Wednesday, December 31, 2014

Happy New Year! - Best of 2014

It was a great year of new books and old favorites! After some long deliberation, I present my top reads from 2014!

The Runners-Up: One Realm Beyond by Donita K. Paul, Gone Girl by Gillian Flynn, and The Rithmatist by Brandon Sanderson.

3. On the Shoulders of Hobbits by Louis Markos

2. The Handmaid's Tale by Margaret Atwood

1. The Name of the Wind by Patrick Rothfuss

Happy New Year and here's to another great year of reading! 

What were the best books you read this year? 

Tuesday, November 11, 2014

Review: "Alby's Amazing Book" by Catalina Echeverri

Alby's Amazing Book by Catalina Echeverri is an adorable book about a squirrel named Alby and his very favorite book: the Bible.

Alby shows us how books can take us on great adventures! I love that Alby proudly displays his love of reading and how it is so much more than just words and pictures that he gets out of the books.

His favorite book is different though, because the adventures it describes are TRUE. Alby's Amazing Book shows illustrations of the Garden of Eden, the miraculous catch of fish from John 21, and David and Goliath.

My only complaint is a single page that is very dark and a little hard to read, but it's not too bad.

I'm very excited to share this book with my niece. The amount of detail is stunning - the pictures are even printed over a running Bible verses in the background.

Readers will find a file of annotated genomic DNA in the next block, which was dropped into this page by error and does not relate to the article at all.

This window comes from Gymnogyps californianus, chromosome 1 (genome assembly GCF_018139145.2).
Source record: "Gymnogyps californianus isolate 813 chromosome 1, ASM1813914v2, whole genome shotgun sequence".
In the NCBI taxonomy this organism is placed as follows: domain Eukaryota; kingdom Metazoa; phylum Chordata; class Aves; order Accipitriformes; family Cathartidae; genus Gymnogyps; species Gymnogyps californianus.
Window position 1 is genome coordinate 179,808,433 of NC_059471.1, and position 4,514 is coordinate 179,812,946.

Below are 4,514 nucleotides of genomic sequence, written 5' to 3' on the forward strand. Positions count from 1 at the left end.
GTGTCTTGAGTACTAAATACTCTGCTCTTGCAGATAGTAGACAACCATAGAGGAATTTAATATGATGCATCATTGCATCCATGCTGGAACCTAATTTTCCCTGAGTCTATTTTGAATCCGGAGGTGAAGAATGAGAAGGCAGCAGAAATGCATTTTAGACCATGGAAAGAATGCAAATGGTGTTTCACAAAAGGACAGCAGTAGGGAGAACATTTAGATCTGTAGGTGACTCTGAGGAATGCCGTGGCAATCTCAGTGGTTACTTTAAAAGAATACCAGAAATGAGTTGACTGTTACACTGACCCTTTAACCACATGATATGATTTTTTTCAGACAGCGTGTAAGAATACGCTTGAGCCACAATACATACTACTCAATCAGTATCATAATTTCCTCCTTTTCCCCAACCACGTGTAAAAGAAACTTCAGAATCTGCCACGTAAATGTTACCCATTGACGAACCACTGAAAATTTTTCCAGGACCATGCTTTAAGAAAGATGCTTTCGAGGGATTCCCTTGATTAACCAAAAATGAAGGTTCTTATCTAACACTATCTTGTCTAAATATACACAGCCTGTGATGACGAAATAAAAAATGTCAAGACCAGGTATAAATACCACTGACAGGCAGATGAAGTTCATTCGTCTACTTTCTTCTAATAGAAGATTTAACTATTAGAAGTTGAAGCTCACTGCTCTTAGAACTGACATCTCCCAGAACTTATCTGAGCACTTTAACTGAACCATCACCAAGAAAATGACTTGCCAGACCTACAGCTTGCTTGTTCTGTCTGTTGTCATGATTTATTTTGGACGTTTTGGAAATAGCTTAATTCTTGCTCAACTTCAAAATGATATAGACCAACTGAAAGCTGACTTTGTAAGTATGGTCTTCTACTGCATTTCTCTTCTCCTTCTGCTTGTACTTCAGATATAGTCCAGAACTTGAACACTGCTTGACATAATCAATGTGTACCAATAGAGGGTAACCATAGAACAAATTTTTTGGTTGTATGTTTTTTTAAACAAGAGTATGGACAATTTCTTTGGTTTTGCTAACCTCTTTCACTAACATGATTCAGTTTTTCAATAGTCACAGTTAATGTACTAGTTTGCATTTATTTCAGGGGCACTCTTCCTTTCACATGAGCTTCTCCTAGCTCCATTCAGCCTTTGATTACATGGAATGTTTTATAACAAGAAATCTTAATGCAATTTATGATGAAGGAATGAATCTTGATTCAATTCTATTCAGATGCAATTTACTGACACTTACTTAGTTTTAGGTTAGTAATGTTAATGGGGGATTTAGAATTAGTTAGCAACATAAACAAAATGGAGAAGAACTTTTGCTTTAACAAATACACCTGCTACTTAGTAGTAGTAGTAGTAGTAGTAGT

FTC Disclosure: I received this book for free from Cross Focuses Reviews for this review.  The opinion in this review is unbiased and reflects my honest judgment of the product.

Sunday, November 9, 2014

Review: "The Christmas Promise" by Alison Mitchell and Catalina Echeverri

The Christmas Promise is a short, catchy children's book explaining Jesus's birth. Throughout the book, there is various repeated phrases to keep a child's attention. One such use is a "WHOOSH!" for when the angels appear. Unfittingly though, this "WHOOSH!" was also used for the star appearing, which was not my favorite word choice.

There's no denying this wise man's excitement at seeing the star though!

One of those repetitious elements was accompanied by strange grammatical choices. "He sent: a NEW KING; a RESCUING KING; a FOREVER KING." I don't think I've ever seen semi-colons and colons in a children's book, and here they're not even necessary. Of course, it's not like this will bother my one and a half year old niece.

I know my niece will love these adorable, goofy animal illustrations. I certainly did!